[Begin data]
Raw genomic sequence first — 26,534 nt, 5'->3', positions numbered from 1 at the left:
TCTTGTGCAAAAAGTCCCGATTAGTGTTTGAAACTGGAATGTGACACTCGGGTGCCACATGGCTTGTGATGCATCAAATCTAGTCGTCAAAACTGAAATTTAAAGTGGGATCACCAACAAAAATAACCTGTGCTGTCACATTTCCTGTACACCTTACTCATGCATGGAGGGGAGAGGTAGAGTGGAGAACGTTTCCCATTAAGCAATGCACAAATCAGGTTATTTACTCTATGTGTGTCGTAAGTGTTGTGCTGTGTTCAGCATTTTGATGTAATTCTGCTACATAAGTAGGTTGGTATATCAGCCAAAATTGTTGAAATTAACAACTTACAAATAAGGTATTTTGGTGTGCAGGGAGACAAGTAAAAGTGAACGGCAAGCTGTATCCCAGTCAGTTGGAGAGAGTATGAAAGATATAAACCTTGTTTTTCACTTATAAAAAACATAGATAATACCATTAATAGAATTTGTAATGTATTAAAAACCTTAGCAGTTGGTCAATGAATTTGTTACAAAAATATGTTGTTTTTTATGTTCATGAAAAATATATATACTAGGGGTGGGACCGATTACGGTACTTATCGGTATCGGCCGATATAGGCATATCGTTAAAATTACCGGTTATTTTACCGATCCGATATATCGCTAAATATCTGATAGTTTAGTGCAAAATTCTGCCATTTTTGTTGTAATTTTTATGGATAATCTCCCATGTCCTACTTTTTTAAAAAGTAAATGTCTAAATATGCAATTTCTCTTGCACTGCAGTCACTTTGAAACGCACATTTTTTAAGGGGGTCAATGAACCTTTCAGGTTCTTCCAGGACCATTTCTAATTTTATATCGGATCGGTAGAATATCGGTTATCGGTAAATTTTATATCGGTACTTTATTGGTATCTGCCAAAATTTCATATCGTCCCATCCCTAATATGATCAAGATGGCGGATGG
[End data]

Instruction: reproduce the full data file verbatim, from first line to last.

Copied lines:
Raw genomic sequence first — 26,534 nt, 5'->3', positions numbered from 1 at the left:
TCTTGTGCAAAAAGTCCCGATTAGTGTTTGAAACTGGAATGTGACACTCGGGTGCCACATGGCTTGTGATGCATCAAATCTAGTCGTCAAAACTGAAATTTAAAGTGGGATCACCAACAAAAATAACCTGTGCTGTCACATTTCCTGTACACCTTACTCATGCATGGAGGGGAGAGGTAGAGTGGAGAACGTTTCCCATTAAGCAATGCACAAATCAGGTTATTTACTCTATGTGTGTCGTAAGTGTTGTGCTGTGTTCAGCATTTTGATGTAATTCTGCTACATAAGTAGGTTGGTATATCAGCCAAAATTGTTGAAATTAACAACTTACAAATAAGGTATTTTGGTGTGCAGGGAGACAAGTAAAAGTGAACGGCAAGCTGTATCCCAGTCAGTTGGAGAGAGTATGAAAGATATAAACCTTGTTTTTCACTTATAAAAAACATAGATAATACCATTAATAGAATTTGTAATGTATTAAAAACCTTAGCAGTTGGTCAATGAATTTGTTACAAAAATATGTTGTTTTTTATGTTCATGAAAAATATATATACTAGGGGTGGGACCGATTACGGTACTTATCGGTATCGGCCGATATAGGCATATCGTTAAAATTACCGGTTATTTTACCGATCCGATATATCGCTAAATATCTGATAGTTTAGTGCAAAATTCTGCCATTTTTGTTGTAATTTTTATGGATAATCTCCCATGTCCTACTTTTTTAAAAAGTAAATGTCTAAATATGCAATTTCTCTTGCACTGCAGTCACTTTGAAACGCACATTTTTTAAGGGGGTCAATGAACCTTTCAGGTTCTTCCAGGACCATTTCTAATTTTATATCGGATCGGTAGAATATCGGTTATCGGTAAATTTTATATCGGTACTTTATTGGTATCTGCCAAAATTTCATATCGTCCCATCCCTAATATGATCAAGATGGCGGATGG